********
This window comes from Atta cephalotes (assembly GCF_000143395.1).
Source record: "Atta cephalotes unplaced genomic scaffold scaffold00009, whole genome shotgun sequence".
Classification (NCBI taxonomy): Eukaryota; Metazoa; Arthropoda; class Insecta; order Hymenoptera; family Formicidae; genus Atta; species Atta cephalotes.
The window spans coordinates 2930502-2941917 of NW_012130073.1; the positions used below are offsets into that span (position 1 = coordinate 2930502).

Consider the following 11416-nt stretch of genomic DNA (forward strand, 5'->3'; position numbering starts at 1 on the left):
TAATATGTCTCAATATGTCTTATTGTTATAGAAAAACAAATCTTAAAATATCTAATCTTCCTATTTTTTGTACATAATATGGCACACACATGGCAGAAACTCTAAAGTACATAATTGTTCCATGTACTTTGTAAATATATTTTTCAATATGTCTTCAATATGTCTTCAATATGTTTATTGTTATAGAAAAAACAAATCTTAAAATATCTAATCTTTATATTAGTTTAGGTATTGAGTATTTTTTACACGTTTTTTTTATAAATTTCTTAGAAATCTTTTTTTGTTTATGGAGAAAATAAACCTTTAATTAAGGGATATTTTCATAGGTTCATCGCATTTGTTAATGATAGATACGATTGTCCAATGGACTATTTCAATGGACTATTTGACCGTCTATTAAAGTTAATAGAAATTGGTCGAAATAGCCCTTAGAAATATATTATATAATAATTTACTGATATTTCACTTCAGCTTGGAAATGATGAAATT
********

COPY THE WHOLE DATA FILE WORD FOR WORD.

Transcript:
This window comes from Atta cephalotes (assembly GCF_000143395.1).
Source record: "Atta cephalotes unplaced genomic scaffold scaffold00009, whole genome shotgun sequence".
Classification (NCBI taxonomy): Eukaryota; Metazoa; Arthropoda; class Insecta; order Hymenoptera; family Formicidae; genus Atta; species Atta cephalotes.
The window spans coordinates 2930502-2941917 of NW_012130073.1; the positions used below are offsets into that span (position 1 = coordinate 2930502).

Consider the following 11416-nt stretch of genomic DNA (forward strand, 5'->3'; position numbering starts at 1 on the left):
TAATATGTCTCAATATGTCTTATTGTTATAGAAAAACAAATCTTAAAATATCTAATCTTCCTATTTTTTGTACATAATATGGCACACACATGGCAGAAACTCTAAAGTACATAATTGTTCCATGTACTTTGTAAATATATTTTTCAATATGTCTTCAATATGTCTTCAATATGTTTATTGTTATAGAAAAAACAAATCTTAAAATATCTAATCTTTATATTAGTTTAGGTATTGAGTATTTTTTACACGTTTTTTTTATAAATTTCTTAGAAATCTTTTTTTGTTTATGGAGAAAATAAACCTTTAATTAAGGGATATTTTCATAGGTTCATCGCATTTGTTAATGATAGATACGATTGTCCAATGGACTATTTCAATGGACTATTTGACCGTCTATTAAAGTTAATAGAAATTGGTCGAAATAGCCCTTAGAAATATATTATATAATAATTTACTGATATTTCACTTCAGCTTGGAAATGATGAAATT